Since Q1 and Q3 are different questions, we never need to compare the strength of practical and epistemic reasons. We respond to reasons. And we could never have practical reasons to respond in a certain way, while having epistemic reasons not to respond in this same way. When (p.427) my Despot makes his third threat, I might respond to my practical reasons by acting in a way that would make me believe that this man is the world’s greatest genius. I have no epistemic reasons not to act in this way, since epistemic reasons are not reasons for acting. I do have decisive epistemic reasons not to believe that this man is such a genius, and while I remember the facts that give me these reasons, I might respond to them in a non-voluntary way by losing this belief. But I have no practical reasons not to respond in this non-voluntary way. My practical reasons are to act in ways that would make me keep this belief until I have passed this Despot’s lie-detector test, so that he will not torture me. These practical and epistemic reasons do compete, in the sense that I could not successfully respond to both sets of reasons. But these reasons do not conflict.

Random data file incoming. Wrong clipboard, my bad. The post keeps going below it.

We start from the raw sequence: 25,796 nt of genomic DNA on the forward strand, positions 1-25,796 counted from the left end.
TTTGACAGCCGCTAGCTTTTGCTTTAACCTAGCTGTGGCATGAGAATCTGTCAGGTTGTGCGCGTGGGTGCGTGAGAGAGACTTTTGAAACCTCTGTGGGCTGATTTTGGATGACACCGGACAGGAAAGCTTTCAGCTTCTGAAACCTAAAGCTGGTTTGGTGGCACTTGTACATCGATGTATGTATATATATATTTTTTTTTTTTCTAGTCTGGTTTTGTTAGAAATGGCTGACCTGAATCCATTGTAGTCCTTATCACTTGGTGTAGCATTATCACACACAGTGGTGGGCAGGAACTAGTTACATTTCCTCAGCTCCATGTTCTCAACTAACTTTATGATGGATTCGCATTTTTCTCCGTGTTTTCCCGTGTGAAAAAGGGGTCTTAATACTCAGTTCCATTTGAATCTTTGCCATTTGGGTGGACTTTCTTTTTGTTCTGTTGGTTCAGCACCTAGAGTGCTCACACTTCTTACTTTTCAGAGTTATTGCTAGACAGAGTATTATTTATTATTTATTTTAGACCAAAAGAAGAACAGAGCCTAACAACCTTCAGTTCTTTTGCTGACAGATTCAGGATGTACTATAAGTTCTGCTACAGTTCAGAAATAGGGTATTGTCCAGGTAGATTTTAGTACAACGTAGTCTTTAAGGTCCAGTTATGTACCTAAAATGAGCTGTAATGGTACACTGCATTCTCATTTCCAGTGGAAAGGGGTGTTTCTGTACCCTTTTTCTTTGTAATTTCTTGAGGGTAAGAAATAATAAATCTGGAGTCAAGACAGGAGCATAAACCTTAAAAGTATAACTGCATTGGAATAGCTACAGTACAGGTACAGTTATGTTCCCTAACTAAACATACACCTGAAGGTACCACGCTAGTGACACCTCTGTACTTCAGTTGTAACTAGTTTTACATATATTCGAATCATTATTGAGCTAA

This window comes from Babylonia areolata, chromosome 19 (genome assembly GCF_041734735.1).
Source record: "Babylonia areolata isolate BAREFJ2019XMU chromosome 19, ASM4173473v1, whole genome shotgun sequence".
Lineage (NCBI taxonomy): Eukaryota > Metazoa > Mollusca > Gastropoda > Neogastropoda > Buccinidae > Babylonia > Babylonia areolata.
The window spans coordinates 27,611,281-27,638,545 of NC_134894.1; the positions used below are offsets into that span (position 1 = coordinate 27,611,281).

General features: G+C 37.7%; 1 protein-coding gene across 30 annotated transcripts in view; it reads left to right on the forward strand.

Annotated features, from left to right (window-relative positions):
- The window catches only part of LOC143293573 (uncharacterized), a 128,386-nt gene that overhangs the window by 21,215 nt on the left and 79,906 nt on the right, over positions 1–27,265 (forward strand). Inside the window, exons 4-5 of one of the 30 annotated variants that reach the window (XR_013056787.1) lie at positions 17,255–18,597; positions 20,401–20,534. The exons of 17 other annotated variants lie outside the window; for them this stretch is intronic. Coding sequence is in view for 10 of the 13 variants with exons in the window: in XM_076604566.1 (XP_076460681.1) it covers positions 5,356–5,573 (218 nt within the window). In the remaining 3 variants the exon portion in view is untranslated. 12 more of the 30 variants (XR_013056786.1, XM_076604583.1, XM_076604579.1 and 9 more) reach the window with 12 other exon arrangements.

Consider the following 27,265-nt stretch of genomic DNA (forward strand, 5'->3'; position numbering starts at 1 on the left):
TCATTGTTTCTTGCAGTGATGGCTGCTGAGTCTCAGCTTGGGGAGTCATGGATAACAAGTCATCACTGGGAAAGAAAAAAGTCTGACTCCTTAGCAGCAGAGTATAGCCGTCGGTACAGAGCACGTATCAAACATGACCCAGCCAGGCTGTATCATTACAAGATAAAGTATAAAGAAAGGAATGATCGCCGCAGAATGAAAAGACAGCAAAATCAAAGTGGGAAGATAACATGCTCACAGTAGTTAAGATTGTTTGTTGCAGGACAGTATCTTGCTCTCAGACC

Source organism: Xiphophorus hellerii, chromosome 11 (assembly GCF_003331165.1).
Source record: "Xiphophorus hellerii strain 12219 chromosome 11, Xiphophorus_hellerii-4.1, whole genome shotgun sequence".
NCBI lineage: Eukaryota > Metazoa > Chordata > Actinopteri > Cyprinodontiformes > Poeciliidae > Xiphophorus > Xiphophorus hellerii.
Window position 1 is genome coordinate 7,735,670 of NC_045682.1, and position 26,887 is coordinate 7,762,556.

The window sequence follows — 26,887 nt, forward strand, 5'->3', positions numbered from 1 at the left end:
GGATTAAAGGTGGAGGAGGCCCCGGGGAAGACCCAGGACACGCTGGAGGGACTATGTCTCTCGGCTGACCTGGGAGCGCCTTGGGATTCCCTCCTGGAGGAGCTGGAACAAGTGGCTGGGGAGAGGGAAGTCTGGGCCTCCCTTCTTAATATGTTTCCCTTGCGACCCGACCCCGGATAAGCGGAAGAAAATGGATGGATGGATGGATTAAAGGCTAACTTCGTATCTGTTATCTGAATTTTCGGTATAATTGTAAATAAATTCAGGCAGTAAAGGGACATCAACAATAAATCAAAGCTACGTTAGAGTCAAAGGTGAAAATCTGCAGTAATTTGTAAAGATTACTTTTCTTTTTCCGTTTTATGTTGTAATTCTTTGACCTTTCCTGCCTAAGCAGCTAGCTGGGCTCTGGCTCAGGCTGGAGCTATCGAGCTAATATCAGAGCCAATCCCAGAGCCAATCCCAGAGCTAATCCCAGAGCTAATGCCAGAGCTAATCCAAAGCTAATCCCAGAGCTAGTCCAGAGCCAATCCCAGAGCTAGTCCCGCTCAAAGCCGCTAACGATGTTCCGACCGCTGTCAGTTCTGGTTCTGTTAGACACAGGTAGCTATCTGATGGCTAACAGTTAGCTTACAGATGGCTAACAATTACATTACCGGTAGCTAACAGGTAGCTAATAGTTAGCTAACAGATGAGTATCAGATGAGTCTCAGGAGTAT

It is easy to overlook, or misunderstand, the distinctions that I have just drawn. As I have said, theoretical reasoning is a voluntary activity, in which we often engage for practical reasons. When we are doing mathematics, for example, we may have a practical reason to check some part of some proof, or to redo some calculation in a different way. These are reasons for acting in ways that may help us to reach the truth. While we are acting in these ways, for these practical reasons, we shall also respond to many epistemic reasons. While we are checking some proof, for example, we respond to epistemic reasons whenever we see what follows from what, and what must be true. Coming to have some such particular belief is not a voluntary mental act. Theoretical reasoning, we might say, involves both practical and pure epistemic rationality.